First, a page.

Before discussing the merits of MCQs, it is important to mention the demerits of open-ended questions, if only because MCQs were conceived to eliminate the inherent ambiguities and other shortcomings of the latter. It is an open secret the world over that answer scripts are barely read. In his book “Doctor in the House,” Richard Gordon narrates his conversation with his friend Richard Grimsdyke, who tells him that the examiner throws the answer scripts down the staircase as he enters his flat: the scripts that are stuck on the topmost step are awarded the highest marks and those that roll down to the bottom get the lowest marks! Although a satire, it is not far from truth: examiners have to struggle against impossible deadlines for grading answer scripts and needless to say, they end up grading them more intuitively than perspicaciously, more so because not many students in India have the necessary command of English to answer questions related to “why” or “how” and it is difficult to evaluate answer scripts when the answers are not to-the-point, the handwriting is illegible, or the grammar is so flawed that the text is incomprehensible or outright unintelligible. The marks allocated to the questions, often in the range of 5–10, make little sense since it is never clear as to the depth in which a question has to be answered to score full marks or any fraction thereof: in general, the “full marks” remains an elusive goal. The most students believe that to score high, they should write whatever they know even if they are remotely related to the question and should embellish the text with bullets, colorful diagrams, flowcharts, highlighted text, underlined words, and whatnot. I appreciated the merit of this notion only after I, as a faculty member, evaluated answer scripts against impossible deadlines. I also realized that a good handwriting helps in scoring better, if only because the examiners do not have the time to read every line: they look for the overall layout of the text. Surely, such grossly subjective and ill-defined criteria for the evaluation of answers should have long been eliminated, but they have not been so in India. Last but not the least, few take cognizance of the fact that the examiner may not be in a position to fairly evaluate a diverse set of questions: it is not unusual for a faculty member to have difficulty in recalling the concepts of topics beyond his/her subspecialty.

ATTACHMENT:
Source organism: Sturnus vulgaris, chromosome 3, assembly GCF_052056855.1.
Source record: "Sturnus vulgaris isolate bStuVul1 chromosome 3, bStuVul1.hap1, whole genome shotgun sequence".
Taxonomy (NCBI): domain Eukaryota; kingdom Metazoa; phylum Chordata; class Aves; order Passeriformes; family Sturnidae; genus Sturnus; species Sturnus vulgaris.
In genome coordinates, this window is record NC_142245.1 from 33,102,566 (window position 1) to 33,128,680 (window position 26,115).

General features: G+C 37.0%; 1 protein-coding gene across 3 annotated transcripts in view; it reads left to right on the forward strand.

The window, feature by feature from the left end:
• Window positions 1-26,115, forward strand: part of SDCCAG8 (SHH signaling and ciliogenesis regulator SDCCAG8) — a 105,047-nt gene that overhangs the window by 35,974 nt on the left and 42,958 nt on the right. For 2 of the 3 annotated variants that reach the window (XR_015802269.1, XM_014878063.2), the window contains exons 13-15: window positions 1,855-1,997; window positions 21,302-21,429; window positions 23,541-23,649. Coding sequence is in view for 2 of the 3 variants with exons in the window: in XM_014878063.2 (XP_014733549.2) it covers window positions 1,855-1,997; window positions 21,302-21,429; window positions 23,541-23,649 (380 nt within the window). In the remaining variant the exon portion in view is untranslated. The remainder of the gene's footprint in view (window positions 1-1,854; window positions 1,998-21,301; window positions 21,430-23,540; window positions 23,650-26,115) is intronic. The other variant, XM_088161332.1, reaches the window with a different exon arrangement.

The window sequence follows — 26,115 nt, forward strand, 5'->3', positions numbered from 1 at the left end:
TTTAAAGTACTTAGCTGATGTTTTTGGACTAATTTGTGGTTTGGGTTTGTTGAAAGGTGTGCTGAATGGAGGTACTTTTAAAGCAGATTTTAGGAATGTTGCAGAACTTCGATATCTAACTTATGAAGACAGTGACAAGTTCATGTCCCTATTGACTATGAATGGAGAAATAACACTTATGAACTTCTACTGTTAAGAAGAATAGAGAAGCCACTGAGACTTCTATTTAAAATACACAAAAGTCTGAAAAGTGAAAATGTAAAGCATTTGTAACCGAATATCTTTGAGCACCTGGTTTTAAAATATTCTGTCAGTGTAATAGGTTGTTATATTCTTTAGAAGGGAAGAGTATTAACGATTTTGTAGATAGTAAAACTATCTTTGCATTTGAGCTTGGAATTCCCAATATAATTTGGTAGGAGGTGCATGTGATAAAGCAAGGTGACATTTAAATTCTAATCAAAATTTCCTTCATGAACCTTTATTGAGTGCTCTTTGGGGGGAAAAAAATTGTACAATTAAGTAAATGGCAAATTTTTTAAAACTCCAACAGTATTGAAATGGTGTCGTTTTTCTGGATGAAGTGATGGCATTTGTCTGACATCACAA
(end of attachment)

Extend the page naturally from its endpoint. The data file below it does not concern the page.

That said, one has to concede that subjective evaluation must necessarily remain an adjunct to objectivity: What is required is a combination of an MCQ test which is outright “objective” followed by an unavoidably “subjective” viva voce. The latter should take the form of a moderation that takes into consideration the marks scored in the MCQ test. Interestingly, such a policy would be in consonance with an unwritten principle of measurements which says that to measure anything, one must have a rough idea of its measure. With optical mark reader, MCQ answer sheets can be corrected in a matter of hours and the marks scored by the candidates can be made available to the examiners during the viva voce so that the latter can ascertain if the candidate is truly worthy of the marks scored and understands the intricacies of the subject: after all, high scores are possible in MCQ through mindless rote. Without the theory scores ready at hand, the examiner is likely to flounder in assessing the student. On the flip side, an examiner who was a self-confessed ignoramus admitted to me that he was clueless about the answers to the questions he asked in the viva voce and that he judged students by their body language: those who replied confidently were given good marks while those who fumbled got bad marks! It is also common knowledge among medicos that over the decades, biased, or madcap examiners have unfairly detained many meritorious students: there was a lunatic examiner who, just in jest, detained students who entered his room for viva voce with their right foot forward! The objective score in MCQ test would be a bulwark against such frivolity and tyranny in the viva voce.